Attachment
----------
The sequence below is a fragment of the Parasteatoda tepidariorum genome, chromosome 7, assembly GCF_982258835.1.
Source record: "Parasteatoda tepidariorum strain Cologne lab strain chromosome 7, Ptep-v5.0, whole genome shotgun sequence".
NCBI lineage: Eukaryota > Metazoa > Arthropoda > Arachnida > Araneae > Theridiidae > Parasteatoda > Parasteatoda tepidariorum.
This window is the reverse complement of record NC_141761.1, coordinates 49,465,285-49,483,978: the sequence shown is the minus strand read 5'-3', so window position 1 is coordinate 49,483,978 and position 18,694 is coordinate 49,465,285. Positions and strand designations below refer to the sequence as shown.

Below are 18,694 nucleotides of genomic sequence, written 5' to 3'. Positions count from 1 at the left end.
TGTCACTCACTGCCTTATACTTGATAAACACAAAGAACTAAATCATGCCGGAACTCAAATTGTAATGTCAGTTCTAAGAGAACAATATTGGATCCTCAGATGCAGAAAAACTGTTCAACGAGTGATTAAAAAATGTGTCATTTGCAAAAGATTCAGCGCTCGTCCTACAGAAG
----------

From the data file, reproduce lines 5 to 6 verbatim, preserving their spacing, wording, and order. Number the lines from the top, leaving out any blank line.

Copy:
Below are 18,694 nucleotides of genomic sequence, written 5' to 3'. Positions count from 1 at the left end.
TGTCACTCACTGCCTTATACTTGATAAACACAAAGAACTAAATCATGCCGGAACTCAAATTGTAATGTCAGTTCTAAGAGAACAATATTGGATCCTCAGATGCAGAAAAACTGTTCAACGAGTGATTAAAAAATGTGTCATTTGCAAAAGATTCAGCGCTCGTCCTACAGAAG